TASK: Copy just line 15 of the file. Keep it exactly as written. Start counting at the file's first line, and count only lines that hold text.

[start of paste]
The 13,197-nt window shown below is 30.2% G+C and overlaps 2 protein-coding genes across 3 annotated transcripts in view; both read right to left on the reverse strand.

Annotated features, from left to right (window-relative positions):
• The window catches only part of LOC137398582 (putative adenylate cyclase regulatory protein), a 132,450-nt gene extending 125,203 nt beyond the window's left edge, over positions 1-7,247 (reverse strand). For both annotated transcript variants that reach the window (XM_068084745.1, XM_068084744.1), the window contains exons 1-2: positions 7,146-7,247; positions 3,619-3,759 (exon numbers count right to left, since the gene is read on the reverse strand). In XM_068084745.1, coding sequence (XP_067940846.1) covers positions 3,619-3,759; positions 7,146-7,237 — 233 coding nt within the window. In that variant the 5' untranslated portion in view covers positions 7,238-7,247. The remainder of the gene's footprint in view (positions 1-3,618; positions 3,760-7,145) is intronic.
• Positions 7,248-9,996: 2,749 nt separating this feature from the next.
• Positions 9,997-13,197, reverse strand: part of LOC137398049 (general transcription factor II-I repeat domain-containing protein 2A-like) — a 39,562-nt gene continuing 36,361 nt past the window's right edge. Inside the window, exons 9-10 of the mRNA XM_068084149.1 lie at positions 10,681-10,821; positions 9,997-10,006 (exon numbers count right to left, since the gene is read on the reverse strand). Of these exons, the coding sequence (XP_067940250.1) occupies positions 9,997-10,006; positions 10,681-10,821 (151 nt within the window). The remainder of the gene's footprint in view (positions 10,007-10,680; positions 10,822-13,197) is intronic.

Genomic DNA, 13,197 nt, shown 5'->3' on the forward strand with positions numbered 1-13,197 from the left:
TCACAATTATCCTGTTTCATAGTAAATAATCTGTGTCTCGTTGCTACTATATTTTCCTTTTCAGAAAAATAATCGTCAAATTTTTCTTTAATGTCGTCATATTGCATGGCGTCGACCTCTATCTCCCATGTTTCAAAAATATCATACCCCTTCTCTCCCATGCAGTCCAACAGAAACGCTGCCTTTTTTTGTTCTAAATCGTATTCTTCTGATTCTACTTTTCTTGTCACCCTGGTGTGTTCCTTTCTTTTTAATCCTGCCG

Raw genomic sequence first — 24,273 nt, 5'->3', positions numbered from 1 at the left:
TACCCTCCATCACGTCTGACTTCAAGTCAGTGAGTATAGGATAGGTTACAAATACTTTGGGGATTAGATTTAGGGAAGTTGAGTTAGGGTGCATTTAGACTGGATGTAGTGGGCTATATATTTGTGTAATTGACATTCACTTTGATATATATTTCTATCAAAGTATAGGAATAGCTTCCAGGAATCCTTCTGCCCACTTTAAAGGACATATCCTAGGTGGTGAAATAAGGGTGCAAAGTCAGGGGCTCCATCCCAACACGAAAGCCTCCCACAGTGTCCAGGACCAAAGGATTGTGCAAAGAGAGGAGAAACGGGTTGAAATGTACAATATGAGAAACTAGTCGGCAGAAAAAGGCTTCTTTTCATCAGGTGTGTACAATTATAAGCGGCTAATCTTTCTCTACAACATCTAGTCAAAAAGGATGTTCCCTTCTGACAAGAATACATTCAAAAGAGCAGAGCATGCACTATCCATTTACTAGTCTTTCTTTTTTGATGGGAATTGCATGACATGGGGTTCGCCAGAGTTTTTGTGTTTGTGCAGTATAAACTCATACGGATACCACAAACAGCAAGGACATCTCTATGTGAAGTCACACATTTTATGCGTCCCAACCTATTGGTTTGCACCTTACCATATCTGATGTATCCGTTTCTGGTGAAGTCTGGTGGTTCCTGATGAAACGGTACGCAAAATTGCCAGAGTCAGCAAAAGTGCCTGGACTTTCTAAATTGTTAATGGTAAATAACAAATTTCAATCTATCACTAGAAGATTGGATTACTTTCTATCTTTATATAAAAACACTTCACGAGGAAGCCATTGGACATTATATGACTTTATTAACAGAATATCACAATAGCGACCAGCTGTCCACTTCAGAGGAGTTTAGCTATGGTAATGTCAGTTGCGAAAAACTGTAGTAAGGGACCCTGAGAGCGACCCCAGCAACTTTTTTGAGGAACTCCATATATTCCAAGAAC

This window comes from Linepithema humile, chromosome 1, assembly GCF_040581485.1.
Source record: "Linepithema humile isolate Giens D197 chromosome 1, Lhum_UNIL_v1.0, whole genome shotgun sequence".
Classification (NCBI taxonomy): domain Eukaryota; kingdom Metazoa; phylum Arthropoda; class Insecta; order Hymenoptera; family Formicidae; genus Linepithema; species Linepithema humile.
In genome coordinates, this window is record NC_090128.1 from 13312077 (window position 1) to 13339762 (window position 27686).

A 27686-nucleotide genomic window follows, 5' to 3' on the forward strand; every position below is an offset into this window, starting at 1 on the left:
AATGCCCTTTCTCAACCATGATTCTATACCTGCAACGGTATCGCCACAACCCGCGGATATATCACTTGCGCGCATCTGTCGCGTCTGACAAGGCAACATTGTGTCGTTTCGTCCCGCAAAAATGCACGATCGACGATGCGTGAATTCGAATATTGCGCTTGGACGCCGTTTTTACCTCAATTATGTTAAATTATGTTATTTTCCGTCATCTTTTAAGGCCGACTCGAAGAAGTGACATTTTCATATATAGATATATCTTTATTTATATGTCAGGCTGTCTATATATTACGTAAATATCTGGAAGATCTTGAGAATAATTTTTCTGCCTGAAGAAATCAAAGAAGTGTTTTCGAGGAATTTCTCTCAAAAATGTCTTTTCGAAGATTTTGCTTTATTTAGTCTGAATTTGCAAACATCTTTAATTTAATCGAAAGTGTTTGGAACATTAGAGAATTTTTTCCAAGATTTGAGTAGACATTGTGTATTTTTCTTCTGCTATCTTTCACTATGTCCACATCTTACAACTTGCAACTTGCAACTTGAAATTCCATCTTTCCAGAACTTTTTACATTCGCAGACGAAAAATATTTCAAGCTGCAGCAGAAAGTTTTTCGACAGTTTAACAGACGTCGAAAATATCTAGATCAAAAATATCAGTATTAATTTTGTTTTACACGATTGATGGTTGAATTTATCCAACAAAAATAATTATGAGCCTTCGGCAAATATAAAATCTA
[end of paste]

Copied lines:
AATGCCCTTTCTCAACCATGATTCTATACCTGCAACGGTATCGCCACAACCCGCGGATATATCACTTGCGCGCATCTGTCGCGTCTGACAAGGCAACATTGTGTCGTTTCGTCCCGCAAAAATGCACGATCGACGATGCGTGAATTCGAATATTGCGCTTGGACGCCGTTTTTACCTCAATTATGTTAAATTATGTTATTTTCCGTCATCTTTTAAGGCCGACTCGAAGAAGTGACATTTTCATATATAGATATATCTTTATTTATATGTCAGGCTGTCTATATATTACGTAAATATCTGGAAGATCTTGAGAATAATTTTTCTGCCTGAAGAAATCAAAGAAGTGTTTTCGAGGAATTTCTCTCAAAAATGTCTTTTCGAAGATTTTGCTTTATTTAGTCTGAATTTGCAAACATCTTTAATTTAATCGAAAGTGTTTGGAACATTAGAGAATTTTTTCCAAGATTTGAGTAGACATTGTGTATTTTTCTTCTGCTATCTTTCACTATGTCCACATCTTACAACTTGCAACTTGCAACTTGAAATTCCATCTTTCCAGAACTTTTTACATTCGCAGACGAAAAATATTTCAAGCTGCAGCAGAAAGTTTTTCGACAGTTTAACAGACGTCGAAAATATCTAGATCAAAAATATCAGTATTAATTTTGTTTTACACGATTGATGGTTGAATTTATCCAACAAAAATAATTATGAGCCTTCGGCAAATATAAAATCTA